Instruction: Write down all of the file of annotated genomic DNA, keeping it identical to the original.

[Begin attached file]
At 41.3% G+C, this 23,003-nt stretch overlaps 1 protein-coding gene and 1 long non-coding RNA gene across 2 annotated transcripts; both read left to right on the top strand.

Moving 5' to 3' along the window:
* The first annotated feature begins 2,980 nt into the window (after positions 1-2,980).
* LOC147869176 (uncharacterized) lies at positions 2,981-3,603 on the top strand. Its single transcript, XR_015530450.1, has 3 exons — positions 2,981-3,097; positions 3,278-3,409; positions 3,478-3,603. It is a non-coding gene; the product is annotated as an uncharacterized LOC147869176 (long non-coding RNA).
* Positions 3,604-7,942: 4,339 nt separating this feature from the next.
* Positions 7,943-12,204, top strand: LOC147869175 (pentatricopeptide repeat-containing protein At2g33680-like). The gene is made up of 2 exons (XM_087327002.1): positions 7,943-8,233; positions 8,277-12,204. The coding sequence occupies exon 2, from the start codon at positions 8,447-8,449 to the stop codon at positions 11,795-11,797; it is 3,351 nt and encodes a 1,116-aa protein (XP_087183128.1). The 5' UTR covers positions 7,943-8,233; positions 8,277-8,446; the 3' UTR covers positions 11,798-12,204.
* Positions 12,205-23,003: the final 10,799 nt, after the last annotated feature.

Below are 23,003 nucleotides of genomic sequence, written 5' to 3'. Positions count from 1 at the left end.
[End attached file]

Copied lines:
At 41.3% G+C, this 23,003-nt stretch overlaps 1 protein-coding gene and 1 long non-coding RNA gene across 2 annotated transcripts; both read left to right on the top strand.

Moving 5' to 3' along the window:
* The first annotated feature begins 2,980 nt into the window (after positions 1-2,980).
* LOC147869176 (uncharacterized) lies at positions 2,981-3,603 on the top strand. Its single transcript, XR_015530450.1, has 3 exons — positions 2,981-3,097; positions 3,278-3,409; positions 3,478-3,603. It is a non-coding gene; the product is annotated as an uncharacterized LOC147869176 (long non-coding RNA).
* Positions 3,604-7,942: 4,339 nt separating this feature from the next.
* Positions 7,943-12,204, top strand: LOC147869175 (pentatricopeptide repeat-containing protein At2g33680-like). The gene is made up of 2 exons (XM_087327002.1): positions 7,943-8,233; positions 8,277-12,204. The coding sequence occupies exon 2, from the start codon at positions 8,447-8,449 to the stop codon at positions 11,795-11,797; it is 3,351 nt and encodes a 1,116-aa protein (XP_087183128.1). The 5' UTR covers positions 7,943-8,233; positions 8,277-8,446; the 3' UTR covers positions 11,798-12,204.
* Positions 12,205-23,003: the final 10,799 nt, after the last annotated feature.

Below are 23,003 nucleotides of genomic sequence, written 5' to 3'. Positions count from 1 at the left end.